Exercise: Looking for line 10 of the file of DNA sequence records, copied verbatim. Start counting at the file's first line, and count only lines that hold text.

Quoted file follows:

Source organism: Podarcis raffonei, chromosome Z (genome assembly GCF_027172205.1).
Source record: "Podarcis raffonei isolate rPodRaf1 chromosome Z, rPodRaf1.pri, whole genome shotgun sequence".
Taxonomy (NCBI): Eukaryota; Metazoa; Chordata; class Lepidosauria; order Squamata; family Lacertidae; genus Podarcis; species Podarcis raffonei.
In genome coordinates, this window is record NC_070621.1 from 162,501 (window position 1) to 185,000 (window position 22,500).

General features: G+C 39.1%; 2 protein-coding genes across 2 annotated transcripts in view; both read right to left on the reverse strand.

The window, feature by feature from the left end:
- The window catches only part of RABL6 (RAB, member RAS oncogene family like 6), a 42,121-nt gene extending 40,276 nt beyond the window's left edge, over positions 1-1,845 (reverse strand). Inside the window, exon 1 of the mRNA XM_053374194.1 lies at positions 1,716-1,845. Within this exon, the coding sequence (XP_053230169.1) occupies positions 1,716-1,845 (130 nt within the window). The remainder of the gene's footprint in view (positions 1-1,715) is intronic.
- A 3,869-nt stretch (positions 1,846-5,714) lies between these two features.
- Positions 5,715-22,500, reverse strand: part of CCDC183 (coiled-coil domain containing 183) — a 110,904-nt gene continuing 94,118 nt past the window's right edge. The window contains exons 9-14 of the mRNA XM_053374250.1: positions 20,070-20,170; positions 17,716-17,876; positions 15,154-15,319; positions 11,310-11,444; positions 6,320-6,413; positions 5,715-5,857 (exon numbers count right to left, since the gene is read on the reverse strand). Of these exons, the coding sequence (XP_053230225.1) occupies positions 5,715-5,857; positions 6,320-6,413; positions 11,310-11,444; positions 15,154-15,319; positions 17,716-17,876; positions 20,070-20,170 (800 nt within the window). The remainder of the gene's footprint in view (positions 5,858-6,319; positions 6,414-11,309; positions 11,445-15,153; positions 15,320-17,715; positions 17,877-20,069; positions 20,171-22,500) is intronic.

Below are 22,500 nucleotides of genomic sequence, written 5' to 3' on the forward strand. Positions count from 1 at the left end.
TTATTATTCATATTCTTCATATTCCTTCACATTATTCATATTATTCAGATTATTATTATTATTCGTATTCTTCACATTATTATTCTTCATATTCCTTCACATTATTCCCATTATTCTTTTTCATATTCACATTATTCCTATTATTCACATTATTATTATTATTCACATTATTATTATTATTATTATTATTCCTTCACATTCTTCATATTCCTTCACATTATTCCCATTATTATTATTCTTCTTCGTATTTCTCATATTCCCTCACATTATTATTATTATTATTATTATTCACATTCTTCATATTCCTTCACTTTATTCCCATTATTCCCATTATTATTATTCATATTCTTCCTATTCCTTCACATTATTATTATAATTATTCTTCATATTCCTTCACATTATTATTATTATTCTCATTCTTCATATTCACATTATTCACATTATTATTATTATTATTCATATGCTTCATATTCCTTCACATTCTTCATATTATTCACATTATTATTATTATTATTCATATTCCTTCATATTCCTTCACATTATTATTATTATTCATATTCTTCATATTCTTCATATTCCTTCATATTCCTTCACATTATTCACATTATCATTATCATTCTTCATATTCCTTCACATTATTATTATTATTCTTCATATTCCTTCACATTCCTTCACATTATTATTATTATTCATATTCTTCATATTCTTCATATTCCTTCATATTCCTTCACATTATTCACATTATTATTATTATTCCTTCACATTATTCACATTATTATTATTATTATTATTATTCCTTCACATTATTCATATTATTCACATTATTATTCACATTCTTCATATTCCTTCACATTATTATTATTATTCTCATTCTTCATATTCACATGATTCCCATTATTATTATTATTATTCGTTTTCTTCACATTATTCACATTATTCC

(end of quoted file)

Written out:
Below are 22,500 nucleotides of genomic sequence, written 5' to 3' on the forward strand. Positions count from 1 at the left end.